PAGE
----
man going to disability hearing

What Questions Will You Be Asked at Your Disability Hearing?

A disability hearing allows the Social Security Administration (SSA) to determine how disabling your condition actually is and whether it actually precludes you from being able to work. Any time you are in front of a judge it can be quite nerve-wracking. That’s why it can help to anticipate the questions that you will be asked at your hearing. 

How Long Can You Expect the Hearing to Last?

While every hearing is slightly different, most hearings will run for about an hour. During this time you will be asked questions by the judge as well as from your attorney should you have one. Sometimes a medical expert may also ask you questions. And finally, a vocational expert may question you about your prior work experience. 

The SSA pays the medical and vocational experts, who are called as witnesses. However, these experts are tasked with the remaining objective. In other words, these witnesses are to testify on the facts of the case (your impairments) and not based on either “side” per se. 

What Might the Medical Expert Ask You?

The medical expert may ask you about the symptoms you are experiencing that are associated with your disability and about their severity. While medical experts may ask you questions, they often don’t answer any questions unless the judge or the attorney asks them. 

What Might the Vocational Expert Testify About?

As with the medical expert, the vocational expert is called by the judge to serve as a witness. He or she may offer testimony about vocational issues only. For example, he or she can testify regarding your prior jobs based upon your own testimony as well as what you put in writing on your application. A vocational expert may comment on the skills needed for a specific job.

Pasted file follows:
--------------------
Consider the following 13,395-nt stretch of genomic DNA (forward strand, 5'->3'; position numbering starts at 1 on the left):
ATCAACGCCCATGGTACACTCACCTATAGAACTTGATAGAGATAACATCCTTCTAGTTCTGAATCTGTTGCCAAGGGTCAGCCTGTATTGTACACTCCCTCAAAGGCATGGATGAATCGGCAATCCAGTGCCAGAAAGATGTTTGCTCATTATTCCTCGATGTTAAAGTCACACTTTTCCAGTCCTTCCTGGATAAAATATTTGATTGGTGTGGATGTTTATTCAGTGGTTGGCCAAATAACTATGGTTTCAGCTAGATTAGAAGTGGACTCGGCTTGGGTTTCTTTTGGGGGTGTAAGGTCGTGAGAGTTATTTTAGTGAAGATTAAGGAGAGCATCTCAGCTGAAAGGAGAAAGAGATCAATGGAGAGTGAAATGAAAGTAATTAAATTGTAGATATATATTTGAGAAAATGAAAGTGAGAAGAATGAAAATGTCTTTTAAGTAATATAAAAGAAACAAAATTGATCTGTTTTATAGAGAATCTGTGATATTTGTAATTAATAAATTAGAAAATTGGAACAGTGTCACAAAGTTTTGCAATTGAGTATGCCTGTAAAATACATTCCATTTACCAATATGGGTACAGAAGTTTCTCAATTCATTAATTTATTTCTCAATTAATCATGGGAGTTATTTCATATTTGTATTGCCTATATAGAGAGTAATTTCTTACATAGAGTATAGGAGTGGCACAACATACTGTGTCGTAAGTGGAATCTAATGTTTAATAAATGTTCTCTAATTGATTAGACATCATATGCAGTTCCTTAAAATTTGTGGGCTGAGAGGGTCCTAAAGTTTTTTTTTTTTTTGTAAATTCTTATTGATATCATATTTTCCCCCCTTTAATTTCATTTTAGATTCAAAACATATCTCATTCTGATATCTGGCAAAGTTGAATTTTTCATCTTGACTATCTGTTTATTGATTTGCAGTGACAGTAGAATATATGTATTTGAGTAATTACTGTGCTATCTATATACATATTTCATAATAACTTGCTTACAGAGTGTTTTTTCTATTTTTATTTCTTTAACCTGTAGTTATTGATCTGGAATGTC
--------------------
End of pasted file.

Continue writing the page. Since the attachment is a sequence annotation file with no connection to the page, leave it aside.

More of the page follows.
What Does the Judge Need to Know?

As for the judge, he or she must understand that your mental and physical limits are a result of your disability. With this in mind, to prove your case, you will want to provide more objective or quantifiable evidence and facts. For instance, instead of stating that you have back pain, you will want to explain that you experience a severe stabbing pain in your back whenever you lift more than 10 pounds. You may then want to give examples of things that you can no longer lift (e.g. your kids, your grocery bags, etc.)

The Las Vegas SSD Attorneys at Roeschke Law, LLC Can Help

If you or a loved one is struggling with a disability that prevents you from working, you may not know how to proceed. Fortunately, the attorneys at Roeschke Law, LLC can help. We understand the impact that a disability can have on your physical, emotional, and financial health. That’s why it’s our mission to help you. To learn more, or to schedule a consultation, contact us today!